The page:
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Title: [A] Teams All Welcome
Host: Nobody
Game version: Zero-K v1.12.6.0
Engine version: 105.1.1-2511-g747f18b
Battle ID: 1948660
Started: 7 days ago
Duration: 53 minutes
Players: 15
Bots: False
Mission: False
Rating: Casual
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Team 2
Chance of victory: 62.8%

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6 days ago
I used the second half of this game to experiment with a Missile Silo, which means I have another batch of Lessons Learned.
1) I built the silo to solve a specific problem - Cerberuses under area shields with Racketeers preventing a direct assault. I partly accomplished the goal, destroying some Cerberuses but never all of them at once. The main impact of this was letting my team claim about 10% of the map's mexes, and hold a porc strongpoint, that would otherwise have been within Cerberus and radar range.
2) I used the combo straight off the wiki to kill Cerbs: 1 Eos to drain shields, then 2 more after a delay to get the kill. This worked but it's at a metal disadvantage if the other team reclaims the Cerb wreck and the Eoses don't kill something else with splash damage.
3) To maximize the chances of killing a secondary target with splash damage, I can place the Eoses off center on the main target. This is particularly important when the main target is on a short pedestal.
4) I should've been using more Shockley->Eos strikes against dense targets. The entire attrition advantage from my Silo use came from a single Shockley->Eos strike on a standing shield ball. Everything else combined was not worth the cost of ammunition from an attrition perspective.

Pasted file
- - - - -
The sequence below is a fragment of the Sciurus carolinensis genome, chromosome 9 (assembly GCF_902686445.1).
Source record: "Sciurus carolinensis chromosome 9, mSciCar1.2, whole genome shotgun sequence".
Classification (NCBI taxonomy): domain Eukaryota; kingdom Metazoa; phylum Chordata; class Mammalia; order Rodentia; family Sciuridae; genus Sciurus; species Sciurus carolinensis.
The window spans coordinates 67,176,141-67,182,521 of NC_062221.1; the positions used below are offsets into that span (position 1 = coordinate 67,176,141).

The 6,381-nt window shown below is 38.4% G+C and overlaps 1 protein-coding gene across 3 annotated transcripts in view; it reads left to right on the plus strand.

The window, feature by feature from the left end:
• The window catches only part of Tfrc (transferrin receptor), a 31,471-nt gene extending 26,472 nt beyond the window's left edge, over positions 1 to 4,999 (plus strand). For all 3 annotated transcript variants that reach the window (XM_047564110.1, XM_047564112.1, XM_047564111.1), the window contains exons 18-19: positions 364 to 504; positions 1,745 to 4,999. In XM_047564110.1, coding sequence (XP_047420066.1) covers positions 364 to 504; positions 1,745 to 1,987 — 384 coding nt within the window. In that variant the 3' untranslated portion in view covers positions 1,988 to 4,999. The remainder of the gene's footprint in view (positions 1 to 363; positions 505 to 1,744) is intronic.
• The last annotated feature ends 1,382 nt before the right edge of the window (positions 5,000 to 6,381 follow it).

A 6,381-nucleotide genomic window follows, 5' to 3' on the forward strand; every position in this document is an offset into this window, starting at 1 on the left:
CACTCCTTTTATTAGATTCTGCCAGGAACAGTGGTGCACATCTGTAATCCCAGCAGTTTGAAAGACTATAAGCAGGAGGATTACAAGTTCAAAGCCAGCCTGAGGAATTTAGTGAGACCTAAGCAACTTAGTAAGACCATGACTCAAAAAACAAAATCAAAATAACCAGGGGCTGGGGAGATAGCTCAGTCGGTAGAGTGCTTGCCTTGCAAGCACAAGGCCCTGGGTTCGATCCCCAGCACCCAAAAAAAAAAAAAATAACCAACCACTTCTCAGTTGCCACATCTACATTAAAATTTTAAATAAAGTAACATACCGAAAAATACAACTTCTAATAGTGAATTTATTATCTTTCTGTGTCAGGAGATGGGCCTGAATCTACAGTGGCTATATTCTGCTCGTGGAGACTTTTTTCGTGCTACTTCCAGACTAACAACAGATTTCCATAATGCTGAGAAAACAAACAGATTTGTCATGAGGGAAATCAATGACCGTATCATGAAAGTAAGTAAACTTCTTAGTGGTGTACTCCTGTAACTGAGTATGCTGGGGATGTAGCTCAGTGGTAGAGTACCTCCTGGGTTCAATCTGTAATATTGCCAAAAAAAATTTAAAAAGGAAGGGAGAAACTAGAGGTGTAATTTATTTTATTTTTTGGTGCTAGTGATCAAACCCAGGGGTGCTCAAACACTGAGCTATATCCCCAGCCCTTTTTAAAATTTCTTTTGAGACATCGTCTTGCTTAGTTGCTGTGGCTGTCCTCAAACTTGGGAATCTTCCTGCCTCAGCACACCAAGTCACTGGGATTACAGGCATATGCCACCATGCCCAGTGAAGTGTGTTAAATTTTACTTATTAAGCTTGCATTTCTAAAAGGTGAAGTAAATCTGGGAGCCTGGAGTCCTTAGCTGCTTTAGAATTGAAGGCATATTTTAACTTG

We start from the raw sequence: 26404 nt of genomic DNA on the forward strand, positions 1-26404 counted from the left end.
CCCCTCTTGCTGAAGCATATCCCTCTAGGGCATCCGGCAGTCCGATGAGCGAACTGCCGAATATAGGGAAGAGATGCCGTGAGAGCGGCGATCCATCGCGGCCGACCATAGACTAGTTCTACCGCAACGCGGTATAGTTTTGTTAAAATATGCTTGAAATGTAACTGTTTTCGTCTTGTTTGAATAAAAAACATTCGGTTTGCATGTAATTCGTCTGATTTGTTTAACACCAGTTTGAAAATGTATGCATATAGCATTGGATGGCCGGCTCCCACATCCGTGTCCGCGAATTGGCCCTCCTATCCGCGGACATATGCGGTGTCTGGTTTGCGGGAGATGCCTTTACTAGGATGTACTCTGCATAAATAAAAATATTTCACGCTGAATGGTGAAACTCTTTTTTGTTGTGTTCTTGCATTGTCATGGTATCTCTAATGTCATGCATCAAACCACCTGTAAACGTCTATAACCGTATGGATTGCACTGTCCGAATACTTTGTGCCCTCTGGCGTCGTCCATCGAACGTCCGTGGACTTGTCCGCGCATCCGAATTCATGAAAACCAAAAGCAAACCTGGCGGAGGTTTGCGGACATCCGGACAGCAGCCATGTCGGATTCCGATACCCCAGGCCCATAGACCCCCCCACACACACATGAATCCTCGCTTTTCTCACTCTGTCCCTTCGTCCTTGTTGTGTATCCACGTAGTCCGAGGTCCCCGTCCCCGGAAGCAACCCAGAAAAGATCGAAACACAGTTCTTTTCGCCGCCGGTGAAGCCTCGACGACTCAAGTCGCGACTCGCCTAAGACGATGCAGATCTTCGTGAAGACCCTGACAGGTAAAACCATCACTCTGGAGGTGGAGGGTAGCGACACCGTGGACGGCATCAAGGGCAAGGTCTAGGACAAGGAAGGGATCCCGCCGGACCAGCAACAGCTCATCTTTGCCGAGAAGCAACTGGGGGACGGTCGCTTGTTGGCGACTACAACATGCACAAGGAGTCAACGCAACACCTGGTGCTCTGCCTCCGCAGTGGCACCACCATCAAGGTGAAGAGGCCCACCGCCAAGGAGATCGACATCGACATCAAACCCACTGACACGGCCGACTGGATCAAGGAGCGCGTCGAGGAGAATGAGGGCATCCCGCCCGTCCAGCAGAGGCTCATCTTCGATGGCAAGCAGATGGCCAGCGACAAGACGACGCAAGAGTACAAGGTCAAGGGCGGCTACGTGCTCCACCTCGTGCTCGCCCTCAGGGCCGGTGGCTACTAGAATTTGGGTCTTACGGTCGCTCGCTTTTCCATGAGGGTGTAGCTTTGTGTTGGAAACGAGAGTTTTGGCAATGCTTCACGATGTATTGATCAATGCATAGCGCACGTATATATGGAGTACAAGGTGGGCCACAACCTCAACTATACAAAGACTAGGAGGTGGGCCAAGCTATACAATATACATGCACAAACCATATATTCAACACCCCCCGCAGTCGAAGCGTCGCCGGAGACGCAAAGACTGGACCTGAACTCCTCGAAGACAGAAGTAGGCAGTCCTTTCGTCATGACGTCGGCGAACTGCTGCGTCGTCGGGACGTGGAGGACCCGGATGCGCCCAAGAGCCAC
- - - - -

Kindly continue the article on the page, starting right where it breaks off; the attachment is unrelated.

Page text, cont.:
5) Shockley has a larger radius than Eos, which implies that a single Shockley can be followed up with two Eos strikes on different stunned targets for better efficiency. Here, I had the second Eos and a surplus of predictably still-stunned targets but simply didn't think to take the shot.
6) An anti-shield Shockley creates two vulnerabilities, one immediate when it knocks out the local shield generators before Aspises have a chance to walk into the gap, and a second when the stunned Aegises come back online and drain the rest of the network. I should have been trying to exploit that second window also.
7) I was trying to support my jumpbot ally's advances with Ducks, Bouys, Bulkheads and Grizzlies, and generally losing them without accomplishing much. While this was partly due to lack of attention and auto-retreat could have helped, I should have considered spending some but not all of that support budget on anti-army Shockley strikes instead of units.
8) Swifts and Sparrows can scout past Anglers and other missile AA. The missiles eventually catch up but they've already seen what's behind the AA.
9) The opposing silo was getting much better return on Eoses than mine was, partly due to only forcing through shields for very high value targets like Big Bertha, but partly by hitting targets like a Merlin that I wasn't even looking for.
10) While shield linking creates the 3-Eos solution to a Cerberus, it also makes the window of vulnerability very narrow when there are 20+ linked shields pooling their regen.

We should've lost this game before the Silo even got up, but the opponents passively let us keep superior map control and invest in Singularities even though they had a large total value advantage. There's a whole nother set of Lessons Learned that could be drawn from that but I've already spent too much time on this analysis.
+0 / -0
6 days ago
I am not an expert silo user myself, but I like to use eoses on shieldballs without shockleys. If the shields are at least only a little drained, and they usually are, the eos goes through. And a single eos usually makes cost, if it hits an aspis + a couple of cheaper units.
+0 / -0